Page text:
Everything you experience when you move into a student house from halls
Some things change, but some don’t.
Moving into your first student house after a year of living in halls can't quick enough for many people. There are no more fire drills, no more kitchen inspections, and no more living with complete strangers. Moving into a student house brings a lot of change, but somethings also stay the same:
No more security
Arguably the greatest thing about moving out of halls is having the freedom to live comfortably without strict supervision… Unless you live next to a family who call the police on you. You no longer need to fall out over failed kitchen inspections and you can play your music after 11pm without security putting an end to your party.
Thinking back to life in halls, I am reminded of the days I spent in a sweaty little dungeon of a box-room that wasn't worth £50, never-mind £132 a week. Not only are halls claustrophobic, but the way they are decorated gives off a hospital waiting room vibe. Living in a house means that you are no longer essentially confined to a single room, you have the space to walk around, walk upstairs and generally just relax.
Moving into a house also means you are sharing your space with good people, people you have CHOSEN to live with, rather than the questionable mix of people you were forced to live alongside in halls.
It takes a full year to really be sure of who you will be comfortable living with as you meet new friends, but once first year is up and you've filtered out the bad people, you then dictate who you want your company to be in second year and are therefore guaranteed to have a nicer living experience.
You go home less
Whilst a student house isn't home, it's comes pretty close. When you live in halls no matter how much you try the room just doesn't feel like yours, it's literally a bed to sleep in. When you live in a house the rooms just have more a homely and personal feel, and that's enough to ease home-sickness.
You start to grow up more
First year is just a a practise run.
You think you grow up but really those all-inclusive bills and rent still shield you from adulthood as you sit in your tiny little bedroom. When you move into a student house you grow up just a little bit more, you actually have to watch your rent and bill money, and you become a lot more conscious of the people around you and how you treat them; as you're going to be seeing them more than you would if you lived in halls. In general, you begin to wise up.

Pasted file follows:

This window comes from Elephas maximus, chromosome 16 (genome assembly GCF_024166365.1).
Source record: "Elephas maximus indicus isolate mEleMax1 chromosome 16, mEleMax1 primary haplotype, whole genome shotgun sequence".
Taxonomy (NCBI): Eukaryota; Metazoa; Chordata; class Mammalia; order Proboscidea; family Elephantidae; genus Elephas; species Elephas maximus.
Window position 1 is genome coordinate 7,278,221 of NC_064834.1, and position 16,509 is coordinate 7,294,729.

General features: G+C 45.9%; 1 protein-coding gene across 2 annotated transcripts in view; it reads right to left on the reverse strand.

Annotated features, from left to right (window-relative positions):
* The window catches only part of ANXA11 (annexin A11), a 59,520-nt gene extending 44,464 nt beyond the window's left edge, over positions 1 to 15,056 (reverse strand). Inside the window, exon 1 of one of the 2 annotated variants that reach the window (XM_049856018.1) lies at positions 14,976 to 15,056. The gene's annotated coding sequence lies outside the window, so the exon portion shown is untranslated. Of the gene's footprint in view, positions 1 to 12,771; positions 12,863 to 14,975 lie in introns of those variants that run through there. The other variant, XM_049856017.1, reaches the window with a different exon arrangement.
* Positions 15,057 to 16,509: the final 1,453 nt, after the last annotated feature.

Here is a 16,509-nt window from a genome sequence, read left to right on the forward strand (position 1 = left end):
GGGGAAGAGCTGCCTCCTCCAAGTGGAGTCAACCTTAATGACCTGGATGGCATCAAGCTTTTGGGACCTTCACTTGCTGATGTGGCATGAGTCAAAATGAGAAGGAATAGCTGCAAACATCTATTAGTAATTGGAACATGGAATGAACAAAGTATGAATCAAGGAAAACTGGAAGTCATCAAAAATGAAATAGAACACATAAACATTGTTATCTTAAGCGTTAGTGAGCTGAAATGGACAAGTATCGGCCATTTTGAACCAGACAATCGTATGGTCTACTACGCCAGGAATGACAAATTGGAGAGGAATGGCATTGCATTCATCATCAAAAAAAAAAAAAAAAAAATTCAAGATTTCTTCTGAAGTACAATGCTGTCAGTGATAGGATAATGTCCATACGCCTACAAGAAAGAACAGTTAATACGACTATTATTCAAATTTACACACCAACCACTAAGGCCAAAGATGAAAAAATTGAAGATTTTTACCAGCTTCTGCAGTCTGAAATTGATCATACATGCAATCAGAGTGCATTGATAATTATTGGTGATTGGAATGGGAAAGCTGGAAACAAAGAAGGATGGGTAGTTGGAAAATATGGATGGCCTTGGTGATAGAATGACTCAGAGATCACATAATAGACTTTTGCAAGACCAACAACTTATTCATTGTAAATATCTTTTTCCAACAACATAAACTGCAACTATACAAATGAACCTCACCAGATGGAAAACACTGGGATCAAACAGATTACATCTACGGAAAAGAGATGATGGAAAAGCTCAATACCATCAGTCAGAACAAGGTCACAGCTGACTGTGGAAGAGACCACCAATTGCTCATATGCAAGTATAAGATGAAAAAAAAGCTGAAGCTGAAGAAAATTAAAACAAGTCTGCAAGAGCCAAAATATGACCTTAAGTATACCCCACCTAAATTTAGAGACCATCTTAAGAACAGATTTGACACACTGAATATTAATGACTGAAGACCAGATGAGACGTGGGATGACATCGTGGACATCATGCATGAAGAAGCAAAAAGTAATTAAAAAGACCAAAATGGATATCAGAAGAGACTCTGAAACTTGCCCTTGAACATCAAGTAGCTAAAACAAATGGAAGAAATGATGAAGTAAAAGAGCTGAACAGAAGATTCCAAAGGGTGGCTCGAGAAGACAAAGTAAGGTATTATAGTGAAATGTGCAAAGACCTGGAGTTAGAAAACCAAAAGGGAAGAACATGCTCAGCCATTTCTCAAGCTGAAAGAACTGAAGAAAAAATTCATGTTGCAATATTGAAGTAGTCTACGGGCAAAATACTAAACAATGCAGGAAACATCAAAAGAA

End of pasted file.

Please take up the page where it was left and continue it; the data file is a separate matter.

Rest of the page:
Hermit, snitch, shy person – call them what you want; but every flat/house has one, if you haven't its probably you. That one person who you see maybe once every two days as they pass by the living room door, sometimes they'll whisper hi and scuttle off or sometimes they'll just glare at you. If you're in halls, they're probably the reason security came up and told you off for having a party. In a house they have no security, so they probably just never speak to you. You try with these people but they give nothing back and it's best to leave them to their own devices. After all…you can only begin to wonder why they spend so much time in their room.
You're still always skint
Your rent will be at least twenty percent cheaper than last year but your money will probably run out even quicker. You don't even go out as much so how has this happened? You start to think there's some mysterious forces working against you until you finally come to the realization that you're shit at budgeting, and probably always will be.
You stay true to yourself
Call it cheesy, but no matter who you're around or what your environment is you stay true to your own nature. You might grow up somewhat in second year, but your perception of what is right or wrong and how you treat people doesn't change.
The good times roll
The memories you make in second year are just as good, if not better than first. When you're a student living in a city of students, strange but hilarious stuff are bound to happen. We take the good times for advantage, unaware that the leisurely laughs we share at this very minute are shaping our futures for the best. Cheers to that.